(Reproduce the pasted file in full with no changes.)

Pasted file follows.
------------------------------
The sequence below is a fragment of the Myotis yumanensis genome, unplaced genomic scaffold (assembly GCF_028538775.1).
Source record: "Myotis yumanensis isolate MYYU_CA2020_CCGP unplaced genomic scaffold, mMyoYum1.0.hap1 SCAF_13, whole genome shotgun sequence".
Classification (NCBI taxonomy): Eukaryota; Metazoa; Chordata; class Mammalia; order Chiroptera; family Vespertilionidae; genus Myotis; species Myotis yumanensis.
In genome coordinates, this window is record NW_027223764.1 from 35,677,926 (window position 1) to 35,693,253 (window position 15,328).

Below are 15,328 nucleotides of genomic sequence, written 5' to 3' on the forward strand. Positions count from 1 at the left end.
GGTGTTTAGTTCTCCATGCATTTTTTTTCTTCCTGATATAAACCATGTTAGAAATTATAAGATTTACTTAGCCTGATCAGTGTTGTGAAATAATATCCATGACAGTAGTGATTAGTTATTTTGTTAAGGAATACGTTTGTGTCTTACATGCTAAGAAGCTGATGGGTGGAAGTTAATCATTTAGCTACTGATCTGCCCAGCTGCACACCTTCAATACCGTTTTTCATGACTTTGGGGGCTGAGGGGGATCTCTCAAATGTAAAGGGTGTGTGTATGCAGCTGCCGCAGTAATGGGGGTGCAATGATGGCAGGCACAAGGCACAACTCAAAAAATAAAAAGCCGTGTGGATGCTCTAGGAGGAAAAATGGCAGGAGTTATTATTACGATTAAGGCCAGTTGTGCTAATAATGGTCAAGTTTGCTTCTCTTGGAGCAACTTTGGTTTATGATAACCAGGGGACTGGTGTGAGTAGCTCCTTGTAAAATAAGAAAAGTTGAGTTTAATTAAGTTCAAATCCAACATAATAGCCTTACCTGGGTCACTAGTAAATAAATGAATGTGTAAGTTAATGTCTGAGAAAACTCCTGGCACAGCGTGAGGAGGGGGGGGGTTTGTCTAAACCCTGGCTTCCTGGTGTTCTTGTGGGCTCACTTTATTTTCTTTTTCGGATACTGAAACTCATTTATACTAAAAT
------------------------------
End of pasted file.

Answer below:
The sequence below is a fragment of the Myotis yumanensis genome, unplaced genomic scaffold (assembly GCF_028538775.1).
Source record: "Myotis yumanensis isolate MYYU_CA2020_CCGP unplaced genomic scaffold, mMyoYum1.0.hap1 SCAF_13, whole genome shotgun sequence".
Classification (NCBI taxonomy): Eukaryota; Metazoa; Chordata; class Mammalia; order Chiroptera; family Vespertilionidae; genus Myotis; species Myotis yumanensis.
In genome coordinates, this window is record NW_027223764.1 from 35,677,926 (window position 1) to 35,693,253 (window position 15,328).

Below are 15,328 nucleotides of genomic sequence, written 5' to 3' on the forward strand. Positions count from 1 at the left end.
GGTGTTTAGTTCTCCATGCATTTTTTTTCTTCCTGATATAAACCATGTTAGAAATTATAAGATTTACTTAGCCTGATCAGTGTTGTGAAATAATATCCATGACAGTAGTGATTAGTTATTTTGTTAAGGAATACGTTTGTGTCTTACATGCTAAGAAGCTGATGGGTGGAAGTTAATCATTTAGCTACTGATCTGCCCAGCTGCACACCTTCAATACCGTTTTTCATGACTTTGGGGGCTGAGGGGGATCTCTCAAATGTAAAGGGTGTGTGTATGCAGCTGCCGCAGTAATGGGGGTGCAATGATGGCAGGCACAAGGCACAACTCAAAAAATAAAAAGCCGTGTGGATGCTCTAGGAGGAAAAATGGCAGGAGTTATTATTACGATTAAGGCCAGTTGTGCTAATAATGGTCAAGTTTGCTTCTCTTGGAGCAACTTTGGTTTATGATAACCAGGGGACTGGTGTGAGTAGCTCCTTGTAAAATAAGAAAAGTTGAGTTTAATTAAGTTCAAATCCAACATAATAGCCTTACCTGGGTCACTAGTAAATAAATGAATGTGTAAGTTAATGTCTGAGAAAACTCCTGGCACAGCGTGAGGAGGGGGGGGGTTTGTCTAAACCCTGGCTTCCTGGTGTTCTTGTGGGCTCACTTTATTTTCTTTTTCGGATACTGAAACTCATTTATACTAAAAT